Sunday, December 22, 2013


One colorful English language word has become obsolete as a scientific term. Vitalism was never a theological term used to describe the essence of life God implanted in all living things. It was thought instead to embody a mysterious non-physical principle distinct from physiochemical forces. Early scientists used it to describe organic substances. They thought living material had a vital principle inorganic chemicals did not possess. Another colorful term was élan vital, coined by French philosopher Henri Bergson in 1907.

Humanity has the ability to contemplate mysteries of our universe, including its existence, how it originated, how it sustains itself from moment to moment, and humanity’s place in this temporal sphere. Hundreds of other questions spin off from these basic queries. The unique characteristics of living things is but one example.

We inhabit a nearly infinitely miniscule corner of our enormous universe. Human inhabitants inquire, “Is there a God who created this universe in all its grandeur and immensity? Does he sustain its function? Is he involved in the lives of humanity? What special quality separates living creatures from non-living in this miniscule corner of the cosmos?” Such questions occur only in the neural structures of the human brain. Similar inquiries do not occur in neural structures of any other living creatures populating our solar system. We are unique in this type of inquiry.

What essential difference exists between living things and non-living things?  The quantity of matter supporting life on our Earth is vanishingly small when we consider the quantity of matter in the universe which supports no life. Scientists describe life and life processes better than they explain it. We repeat the characteristics of life found in most biology textbooks. It is far more descriptive than explanatory: Living things (1) are organized into cells, (2) manifest metabolism--processes of energy use for construction or breakdown, (3) respond to stimuli, (4) have homeostasis--the ability to maintain their internal stability, (5) grow and develop, (6) reproduce, and (7) change and adapt.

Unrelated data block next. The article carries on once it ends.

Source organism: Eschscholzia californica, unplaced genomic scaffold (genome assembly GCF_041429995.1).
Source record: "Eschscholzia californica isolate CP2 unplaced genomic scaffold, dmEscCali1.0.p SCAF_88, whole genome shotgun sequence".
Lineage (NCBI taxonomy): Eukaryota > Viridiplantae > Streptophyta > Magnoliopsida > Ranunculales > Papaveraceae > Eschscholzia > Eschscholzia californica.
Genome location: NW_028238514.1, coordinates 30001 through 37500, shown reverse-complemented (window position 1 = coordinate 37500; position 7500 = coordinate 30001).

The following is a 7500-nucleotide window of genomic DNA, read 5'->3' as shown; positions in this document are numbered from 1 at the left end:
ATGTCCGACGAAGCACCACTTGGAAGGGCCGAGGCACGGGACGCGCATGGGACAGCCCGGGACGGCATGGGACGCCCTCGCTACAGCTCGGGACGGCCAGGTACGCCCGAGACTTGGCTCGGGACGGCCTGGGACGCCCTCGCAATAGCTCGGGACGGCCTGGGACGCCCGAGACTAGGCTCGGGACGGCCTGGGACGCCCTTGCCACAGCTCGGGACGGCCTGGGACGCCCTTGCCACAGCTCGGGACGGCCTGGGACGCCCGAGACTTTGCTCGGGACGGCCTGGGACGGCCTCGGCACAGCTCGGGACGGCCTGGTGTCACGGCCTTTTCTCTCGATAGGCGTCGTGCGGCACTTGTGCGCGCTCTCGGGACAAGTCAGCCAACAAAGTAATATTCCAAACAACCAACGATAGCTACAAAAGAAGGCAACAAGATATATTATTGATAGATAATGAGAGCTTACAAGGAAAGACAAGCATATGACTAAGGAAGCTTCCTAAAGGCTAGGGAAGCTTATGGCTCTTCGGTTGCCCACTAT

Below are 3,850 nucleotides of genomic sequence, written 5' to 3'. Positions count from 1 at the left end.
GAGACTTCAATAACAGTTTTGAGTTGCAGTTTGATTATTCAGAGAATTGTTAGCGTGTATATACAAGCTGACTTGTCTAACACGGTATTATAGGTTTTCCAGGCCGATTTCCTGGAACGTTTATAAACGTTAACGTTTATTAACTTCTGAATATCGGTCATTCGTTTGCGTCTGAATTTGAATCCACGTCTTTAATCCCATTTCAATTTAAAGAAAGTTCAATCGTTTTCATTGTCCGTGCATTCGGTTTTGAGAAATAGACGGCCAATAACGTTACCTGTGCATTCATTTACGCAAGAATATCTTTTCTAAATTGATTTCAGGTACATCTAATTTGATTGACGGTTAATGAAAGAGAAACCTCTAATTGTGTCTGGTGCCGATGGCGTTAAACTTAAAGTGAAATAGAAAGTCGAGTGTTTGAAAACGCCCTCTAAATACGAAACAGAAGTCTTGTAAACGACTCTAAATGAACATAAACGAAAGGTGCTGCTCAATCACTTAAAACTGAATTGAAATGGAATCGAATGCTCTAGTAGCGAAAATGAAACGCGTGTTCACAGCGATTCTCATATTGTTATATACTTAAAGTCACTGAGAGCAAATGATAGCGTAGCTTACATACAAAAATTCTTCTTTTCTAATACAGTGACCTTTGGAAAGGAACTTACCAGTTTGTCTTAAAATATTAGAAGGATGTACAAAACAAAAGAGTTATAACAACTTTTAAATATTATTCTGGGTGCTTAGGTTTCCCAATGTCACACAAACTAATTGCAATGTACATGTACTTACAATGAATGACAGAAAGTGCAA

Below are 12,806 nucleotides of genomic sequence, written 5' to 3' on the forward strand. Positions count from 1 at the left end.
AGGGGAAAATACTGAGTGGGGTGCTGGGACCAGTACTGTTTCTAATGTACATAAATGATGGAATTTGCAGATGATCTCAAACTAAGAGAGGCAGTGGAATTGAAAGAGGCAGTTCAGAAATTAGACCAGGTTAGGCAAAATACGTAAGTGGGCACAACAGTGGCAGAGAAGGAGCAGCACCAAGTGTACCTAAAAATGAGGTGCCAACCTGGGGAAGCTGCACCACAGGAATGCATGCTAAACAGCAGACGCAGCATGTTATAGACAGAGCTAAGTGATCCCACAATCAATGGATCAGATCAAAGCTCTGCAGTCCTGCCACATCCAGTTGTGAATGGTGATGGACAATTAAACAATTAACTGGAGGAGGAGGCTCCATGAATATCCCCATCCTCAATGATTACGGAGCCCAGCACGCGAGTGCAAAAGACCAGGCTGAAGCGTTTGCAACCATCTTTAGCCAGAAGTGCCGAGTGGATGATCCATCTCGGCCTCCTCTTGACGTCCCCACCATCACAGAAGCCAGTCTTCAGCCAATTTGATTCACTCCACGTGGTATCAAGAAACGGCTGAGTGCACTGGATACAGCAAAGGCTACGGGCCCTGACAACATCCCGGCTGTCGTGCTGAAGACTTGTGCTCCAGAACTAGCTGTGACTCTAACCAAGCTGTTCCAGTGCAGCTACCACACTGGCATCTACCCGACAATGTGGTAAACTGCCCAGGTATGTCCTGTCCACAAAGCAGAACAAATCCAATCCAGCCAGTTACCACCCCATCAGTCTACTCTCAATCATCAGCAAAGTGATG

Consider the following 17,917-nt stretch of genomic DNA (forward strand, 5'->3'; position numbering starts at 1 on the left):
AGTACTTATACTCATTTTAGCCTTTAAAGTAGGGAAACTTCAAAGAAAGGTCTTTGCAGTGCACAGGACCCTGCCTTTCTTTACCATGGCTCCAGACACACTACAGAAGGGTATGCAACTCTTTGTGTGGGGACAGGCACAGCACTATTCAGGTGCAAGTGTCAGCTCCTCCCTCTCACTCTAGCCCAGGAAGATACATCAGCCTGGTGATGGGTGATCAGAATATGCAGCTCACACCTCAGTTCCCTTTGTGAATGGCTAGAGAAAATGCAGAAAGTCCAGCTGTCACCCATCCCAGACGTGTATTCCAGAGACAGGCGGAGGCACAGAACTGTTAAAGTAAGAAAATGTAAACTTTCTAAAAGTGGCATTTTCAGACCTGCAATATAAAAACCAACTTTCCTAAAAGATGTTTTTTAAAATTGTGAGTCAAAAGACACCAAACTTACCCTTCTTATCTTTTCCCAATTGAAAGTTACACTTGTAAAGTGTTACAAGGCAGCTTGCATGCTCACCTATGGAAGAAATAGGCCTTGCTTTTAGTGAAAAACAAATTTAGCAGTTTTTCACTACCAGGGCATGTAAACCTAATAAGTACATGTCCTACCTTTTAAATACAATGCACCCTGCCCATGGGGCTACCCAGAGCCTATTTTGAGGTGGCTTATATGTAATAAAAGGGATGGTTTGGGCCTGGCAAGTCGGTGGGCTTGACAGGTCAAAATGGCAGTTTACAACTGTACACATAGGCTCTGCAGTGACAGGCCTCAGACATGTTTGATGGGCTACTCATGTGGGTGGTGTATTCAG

After reviewing a large volume of material it is apparent most life scientists search out a naturalistic cause and effect for virtually every function manifest in living things. Many life processes yield their secrets to this inquiry, but many do not. Reductionism (see previous post) is adequate for many explanations. Many fundamental secrets of life, however, remain unanswered. Bio-scientists confess that many life processes are clothed in fundamental mystery.

In the 19th century the well-established concept called “vitalism” was endorsed by many bio-scientists. Essentially it posited that a “vital spark” or “something special” existed in living things. Vitalists were not necessarily theists proposing God’s sustaining power. They claimed all living things had materials or substances giving them special properties of “aliveness.” The term has fallen completely out of favor among today’s bio-scientists. Daniel Dennett, science philosopher and evolutionary scientist says, concerning vitalism, “The insistence that there is some big, mysterious extra ingredient in all living things—turns out to have not been a deep insight but a failure of imagination.”

The Creator infused the “breath of life.” (Genesis 2:7) We do not subscribe to vitalism as did many biologists the last few hundred years. Naturalistic and theistic scientists alike, however, both acknowledge special qualities living things manifest which non-living things do not. The tiny fraction of physical matter on Planet Earth comprising living things possesses a quality clearly demarcating living from non-living matter. We no longer use the term vitalism, but living matter is distinct from non-living matter. The Creator supplied the “breath of life” for living matter. Modern scientists step around this mystery. They prefer to propose the principles of reductionism or cite the mysteries of “emergent properties” of living things, mysterious properties which emerge at a previously unknown level of complexity.